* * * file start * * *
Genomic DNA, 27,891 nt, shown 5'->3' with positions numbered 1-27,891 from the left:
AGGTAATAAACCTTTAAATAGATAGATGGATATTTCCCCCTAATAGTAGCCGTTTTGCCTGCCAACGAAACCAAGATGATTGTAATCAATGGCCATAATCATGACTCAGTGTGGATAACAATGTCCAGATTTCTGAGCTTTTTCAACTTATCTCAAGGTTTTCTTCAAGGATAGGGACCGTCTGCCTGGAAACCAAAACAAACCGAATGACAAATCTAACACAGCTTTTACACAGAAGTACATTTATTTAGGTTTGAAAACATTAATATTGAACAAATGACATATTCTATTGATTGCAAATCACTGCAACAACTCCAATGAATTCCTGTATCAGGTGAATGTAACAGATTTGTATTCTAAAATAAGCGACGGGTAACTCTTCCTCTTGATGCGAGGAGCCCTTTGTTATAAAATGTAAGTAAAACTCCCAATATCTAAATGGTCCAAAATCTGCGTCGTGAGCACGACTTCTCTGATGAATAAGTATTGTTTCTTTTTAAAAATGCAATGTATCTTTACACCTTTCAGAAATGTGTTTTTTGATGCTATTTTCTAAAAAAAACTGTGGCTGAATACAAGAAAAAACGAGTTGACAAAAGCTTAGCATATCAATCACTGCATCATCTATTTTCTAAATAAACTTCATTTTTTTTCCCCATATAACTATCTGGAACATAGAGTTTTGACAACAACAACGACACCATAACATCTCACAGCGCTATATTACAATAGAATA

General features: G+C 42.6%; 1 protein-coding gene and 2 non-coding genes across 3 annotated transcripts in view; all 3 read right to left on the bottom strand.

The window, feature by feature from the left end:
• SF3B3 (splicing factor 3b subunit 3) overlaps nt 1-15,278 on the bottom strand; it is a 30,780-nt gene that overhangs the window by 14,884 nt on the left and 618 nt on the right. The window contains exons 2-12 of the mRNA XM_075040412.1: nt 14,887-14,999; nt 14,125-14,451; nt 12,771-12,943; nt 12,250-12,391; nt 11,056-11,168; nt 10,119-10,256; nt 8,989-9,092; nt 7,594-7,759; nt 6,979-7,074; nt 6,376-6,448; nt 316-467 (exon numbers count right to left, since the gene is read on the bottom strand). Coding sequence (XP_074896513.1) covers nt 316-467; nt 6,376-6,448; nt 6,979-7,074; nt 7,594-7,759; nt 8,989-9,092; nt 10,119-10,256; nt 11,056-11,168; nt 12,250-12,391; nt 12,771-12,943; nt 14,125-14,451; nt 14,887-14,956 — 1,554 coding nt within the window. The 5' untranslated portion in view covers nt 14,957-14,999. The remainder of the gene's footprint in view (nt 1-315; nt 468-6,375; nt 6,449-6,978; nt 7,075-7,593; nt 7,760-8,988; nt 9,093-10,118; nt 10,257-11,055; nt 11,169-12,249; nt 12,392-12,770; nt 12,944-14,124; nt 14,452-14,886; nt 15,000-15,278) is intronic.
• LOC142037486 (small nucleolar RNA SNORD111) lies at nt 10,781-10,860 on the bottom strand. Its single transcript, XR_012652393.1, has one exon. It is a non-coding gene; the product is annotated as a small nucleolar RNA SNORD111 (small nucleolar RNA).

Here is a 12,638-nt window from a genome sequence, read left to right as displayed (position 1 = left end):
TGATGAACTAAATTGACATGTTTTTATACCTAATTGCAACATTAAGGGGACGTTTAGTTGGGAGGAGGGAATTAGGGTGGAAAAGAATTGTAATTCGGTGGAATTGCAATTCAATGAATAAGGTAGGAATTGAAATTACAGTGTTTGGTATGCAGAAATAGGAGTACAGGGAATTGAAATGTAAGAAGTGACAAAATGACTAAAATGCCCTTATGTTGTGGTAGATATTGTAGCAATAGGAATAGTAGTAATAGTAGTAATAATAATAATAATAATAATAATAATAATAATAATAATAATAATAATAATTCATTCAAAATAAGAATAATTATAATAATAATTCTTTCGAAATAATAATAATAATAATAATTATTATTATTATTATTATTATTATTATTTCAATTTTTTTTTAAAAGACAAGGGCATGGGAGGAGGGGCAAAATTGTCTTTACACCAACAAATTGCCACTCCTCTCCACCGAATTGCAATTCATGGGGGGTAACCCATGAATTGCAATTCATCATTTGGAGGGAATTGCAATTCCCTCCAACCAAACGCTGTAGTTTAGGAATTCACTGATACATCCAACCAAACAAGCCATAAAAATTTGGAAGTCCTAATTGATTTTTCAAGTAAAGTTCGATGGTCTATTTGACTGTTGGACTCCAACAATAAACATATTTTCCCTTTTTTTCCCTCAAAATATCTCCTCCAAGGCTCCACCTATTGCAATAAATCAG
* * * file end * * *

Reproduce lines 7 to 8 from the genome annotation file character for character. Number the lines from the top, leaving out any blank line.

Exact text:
Here is a 12,638-nt window from a genome sequence, read left to right as displayed (position 1 = left end):
TGATGAACTAAATTGACATGTTTTTATACCTAATTGCAACATTAAGGGGACGTTTAGTTGGGAGGAGGGAATTAGGGTGGAAAAGAATTGTAATTCGGTGGAATTGCAATTCAATGAATAAGGTAGGAATTGAAATTACAGTGTTTGGTATGCAGAAATAGGAGTACAGGGAATTGAAATGTAAGAAGTGACAAAATGACTAAAATGCCCTTATGTTGTGGTAGATATTGTAGCAATAGGAATAGTAGTAATAGTAGTAATAATAATAATAATAATAATAATAATAATAATAATAATAATAATAATAATTCATTCAAAATAAGAATAATTATAATAATAATTCTTTCGAAATAATAATAATAATAATAATTATTATTATTATTATTATTATTATTATTTCAATTTTTTTTTAAAAGACAAGGGCATGGGAGGAGGGGCAAAATTGTCTTTACACCAACAAATTGCCACTCCTCTCCACCGAATTGCAATTCATGGGGGGTAACCCATGAATTGCAATTCATCATTTGGAGGGAATTGCAATTCCCTCCAACCAAACGCTGTAGTTTAGGAATTCACTGATACATCCAACCAAACAAGCCATAAAAATTTGGAAGTCCTAATTGATTTTTCAAGTAAAGTTCGATGGTCTATTTGACTGTTGGACTCCAACAATAAACATATTTTCCCTTTTTTTCCCTCAAAATATCTCCTCCAAGGCTCCACCTATTGCAATAAATCAG